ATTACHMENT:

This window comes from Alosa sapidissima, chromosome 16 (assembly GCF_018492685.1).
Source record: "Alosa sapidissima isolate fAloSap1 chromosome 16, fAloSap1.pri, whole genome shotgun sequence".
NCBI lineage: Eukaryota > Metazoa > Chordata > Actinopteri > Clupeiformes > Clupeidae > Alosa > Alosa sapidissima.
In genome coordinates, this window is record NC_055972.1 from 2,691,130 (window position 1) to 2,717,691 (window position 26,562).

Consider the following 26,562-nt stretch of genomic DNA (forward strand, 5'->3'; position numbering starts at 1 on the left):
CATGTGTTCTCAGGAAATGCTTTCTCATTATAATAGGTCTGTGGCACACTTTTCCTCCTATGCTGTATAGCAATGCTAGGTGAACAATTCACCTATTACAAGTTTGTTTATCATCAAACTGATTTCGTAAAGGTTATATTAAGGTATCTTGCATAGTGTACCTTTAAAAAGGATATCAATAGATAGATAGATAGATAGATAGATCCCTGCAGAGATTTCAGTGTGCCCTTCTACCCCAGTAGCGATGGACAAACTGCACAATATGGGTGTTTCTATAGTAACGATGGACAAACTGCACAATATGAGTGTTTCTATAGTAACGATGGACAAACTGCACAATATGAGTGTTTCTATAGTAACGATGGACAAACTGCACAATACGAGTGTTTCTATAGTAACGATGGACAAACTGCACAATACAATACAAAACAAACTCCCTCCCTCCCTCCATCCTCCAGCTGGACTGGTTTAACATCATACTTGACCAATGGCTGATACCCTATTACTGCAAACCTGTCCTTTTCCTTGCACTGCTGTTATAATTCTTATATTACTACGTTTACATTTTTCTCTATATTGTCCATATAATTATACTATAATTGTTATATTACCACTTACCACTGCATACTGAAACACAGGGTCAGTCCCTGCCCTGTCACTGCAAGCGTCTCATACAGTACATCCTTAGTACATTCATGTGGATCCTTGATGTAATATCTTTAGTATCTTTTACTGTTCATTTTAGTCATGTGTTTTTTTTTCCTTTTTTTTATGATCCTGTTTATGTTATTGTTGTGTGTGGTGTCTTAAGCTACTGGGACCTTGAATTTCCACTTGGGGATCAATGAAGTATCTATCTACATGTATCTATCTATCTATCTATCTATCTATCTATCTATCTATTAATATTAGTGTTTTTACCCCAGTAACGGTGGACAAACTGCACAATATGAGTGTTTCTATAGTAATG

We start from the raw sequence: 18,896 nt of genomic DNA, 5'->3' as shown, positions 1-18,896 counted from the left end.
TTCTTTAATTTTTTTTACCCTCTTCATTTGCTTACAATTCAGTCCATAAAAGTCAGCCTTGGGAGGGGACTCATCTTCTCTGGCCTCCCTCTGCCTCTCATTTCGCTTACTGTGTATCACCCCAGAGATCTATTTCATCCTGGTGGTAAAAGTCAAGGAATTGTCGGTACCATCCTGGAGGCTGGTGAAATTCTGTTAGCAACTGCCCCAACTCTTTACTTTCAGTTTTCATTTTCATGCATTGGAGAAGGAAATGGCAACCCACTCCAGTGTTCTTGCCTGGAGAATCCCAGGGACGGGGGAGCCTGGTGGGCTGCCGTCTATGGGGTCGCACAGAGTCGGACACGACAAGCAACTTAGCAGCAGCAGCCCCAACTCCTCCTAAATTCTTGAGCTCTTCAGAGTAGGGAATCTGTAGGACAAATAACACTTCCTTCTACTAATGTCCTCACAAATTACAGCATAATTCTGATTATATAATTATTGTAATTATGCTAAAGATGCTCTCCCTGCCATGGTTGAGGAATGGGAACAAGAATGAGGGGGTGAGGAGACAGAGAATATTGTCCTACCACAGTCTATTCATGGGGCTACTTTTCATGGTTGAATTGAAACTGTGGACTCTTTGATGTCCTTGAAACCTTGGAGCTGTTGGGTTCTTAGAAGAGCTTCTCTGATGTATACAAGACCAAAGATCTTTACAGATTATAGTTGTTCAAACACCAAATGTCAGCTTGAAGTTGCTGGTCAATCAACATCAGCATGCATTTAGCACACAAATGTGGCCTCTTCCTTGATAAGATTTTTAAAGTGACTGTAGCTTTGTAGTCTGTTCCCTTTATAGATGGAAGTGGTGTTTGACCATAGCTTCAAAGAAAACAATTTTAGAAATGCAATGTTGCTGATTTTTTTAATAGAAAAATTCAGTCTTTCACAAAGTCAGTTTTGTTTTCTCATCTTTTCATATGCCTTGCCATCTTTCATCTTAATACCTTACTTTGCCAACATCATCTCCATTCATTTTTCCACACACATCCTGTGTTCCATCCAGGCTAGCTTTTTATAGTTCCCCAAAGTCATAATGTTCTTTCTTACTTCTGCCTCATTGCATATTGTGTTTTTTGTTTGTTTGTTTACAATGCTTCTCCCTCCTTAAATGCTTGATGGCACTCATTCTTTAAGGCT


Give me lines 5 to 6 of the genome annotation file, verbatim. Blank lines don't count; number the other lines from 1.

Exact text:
Consider the following 26,562-nt stretch of genomic DNA (forward strand, 5'->3'; position numbering starts at 1 on the left):
CATGTGTTCTCAGGAAATGCTTTCTCATTATAATAGGTCTGTGGCACACTTTTCCTCCTATGCTGTATAGCAATGCTAGGTGAACAATTCACCTATTACAAGTTTGTTTATCATCAAACTGATTTCGTAAAGGTTATATTAAGGTATCTTGCATAGTGTACCTTTAAAAAGGATATCAATAGATAGATAGATAGATAGATAGATCCCTGCAGAGATTTCAGTGTGCCCTTCTACCCCAGTAGCGATGGACAAACTGCACAATATGGGTGTTTCTATAGTAACGATGGACAAACTGCACAATATGAGTGTTTCTATAGTAACGATGGACAAACTGCACAATATGAGTGTTTCTATAGTAACGATGGACAAACTGCACAATACGAGTGTTTCTATAGTAACGATGGACAAACTGCACAATACAATACAAAACAAACTCCCTCCCTCCCTCCATCCTCCAGCTGGACTGGTTTAACATCATACTTGACCAATGGCTGATACCCTATTACTGCAAACCTGTCCTTTTCCTTGCACTGCTGTTATAATTCTTATATTACTACGTTTACATTTTTCTCTATATTGTCCATATAATTATACTATAATTGTTATATTACCACTTACCACTGCATACTGAAACACAGGGTCAGTCCCTGCCCTGTCACTGCAAGCGTCTCATACAGTACATCCTTAGTACATTCATGTGGATCCTTGATGTAATATCTTTAGTATCTTTTACTGTTCATTTTAGTCATGTGTTTTTTTTTCCTTTTTTTTATGATCCTGTTTATGTTATTGTTGTGTGTGGTGTCTTAAGCTACTGGGACCTTGAATTTCCACTTGGGGATCAATGAAGTATCTATCTACATGTATCTATCTATCTATCTATCTATCTATCTATCTATCTATTAATATTAGTGTTTTTACCCCAGTAACGGTGGACAAACTGCACAATATGAGTGTTTCTATAGTAATG